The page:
NEWS STORIES

Town of Lincoln Gets New Town Hall And More Space Submitted: 03/30/2013

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TOWN OF LINCOLN - A new building, a new way of life, that’s what local residents see when they look at their new town hall.

"It’s so much nicer for handicap because the old building we had a ramp on the side," said Town of Lincoln resident, Kathy Gibbs.

"We had to come in a door that was right in the corner and it was really difficult for handicaps. So that in itself was a big improvement."

One of the main reasons the town wanted a new building was space restriction.

"Our old building is very inadequate," Town Board Chairwoman, Lynne Black said.

"The one room wasn’t even half the size of this meeting room. We had to suffice for everything we did including our meetings and our elections."

The cost to build the new facility was more than $600,000.

"That’s the amount tax payers awarded to us at a public meeting. We could spend up to $660,000 and we are very close to that, but we are within budget." said Black.

As soon as the road limits are lifted, the old building will be torn down.

"I plan for landscaping possibly black topping for parking. We could accommodate well over a hundred cars if necessary," said Town of Lincoln Supervisor, Larry Sommer.

"That will all be in the planning stages once we accomplish that next year."

The building will be available to more than just city workers.

"We’ve never had an area where it can be rented for weddings or baptisms or any kind of social functions," Sommer said.

"We now have a site which will accommodate 100, 150 individuals."

And with the election right around the corner, residents are elated about this new facility.

"The old one was one little room that was barely big as the entry way and people even had to stand outside when we had a good turn out and stuff," said Gibbs.

"Very cramped and crowded. So this is just going to be wonderful for people."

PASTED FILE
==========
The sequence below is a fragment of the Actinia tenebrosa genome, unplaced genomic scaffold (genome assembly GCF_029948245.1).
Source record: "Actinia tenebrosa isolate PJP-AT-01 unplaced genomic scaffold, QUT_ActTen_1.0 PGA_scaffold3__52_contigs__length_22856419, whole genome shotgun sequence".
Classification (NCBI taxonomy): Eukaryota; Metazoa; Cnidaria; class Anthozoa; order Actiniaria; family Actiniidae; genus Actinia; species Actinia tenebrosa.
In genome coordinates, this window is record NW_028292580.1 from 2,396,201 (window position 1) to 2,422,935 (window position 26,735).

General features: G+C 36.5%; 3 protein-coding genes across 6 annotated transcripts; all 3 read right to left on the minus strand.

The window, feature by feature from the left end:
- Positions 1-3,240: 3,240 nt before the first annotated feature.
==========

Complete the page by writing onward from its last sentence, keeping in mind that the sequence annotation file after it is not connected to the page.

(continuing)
Tuesday’s election will be held here at the new facility.


Story By: Shardaa Gray

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 IN OTHER NEWS
Home sales on the rise in the NorthwoodsSubmitted: 04/23/2014

NORTHWOODS - Home sales fell in the state of Wisconsin, but they're on the rise in the Northwoods.

Real Estate experts say home sales are up 5% in Oneida County. Home sales for the Northwoods are up 4%. Experts say right now it's a buyers market.

“If you're a seller right now you are probably going to be seeing some low ball offers,” says Ashlei Highfill, Century 21 Sales Associate. “We just encourage people to respond to any offer that they get not to just reject it or be offended but these days we are seeing a lot of buyers coming in and offering a lot less than what sellers are asking for.”

Experts say fewer homes are being foreclosed. This allows more families to make first time home purchases.

“It’s great to see that people are obviously getting back to work so they can afford to take that opportunity to put their family in their first home it's exciting for all of us,” says Highfill. “We're always happy to see somebody get that first house for their kids we're seeing some people that are making more money now so they're buying a move up house.”

Overall home sales in Wisconsin fell 11% compared to this time last year.

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Kids learn about hospital Submitted: 04/23/2014

MERRILL - Hospitals can sometimes scare kids and even many adults.

That's why one Northwoods hospital wants those kids to be comfortable with doctors if they ever need their help.

Merrill kindergarteners visited Ministry Good Samaritan Health Center on Wednesday.

The kids got to see an ambulance, physical therapy and x rays.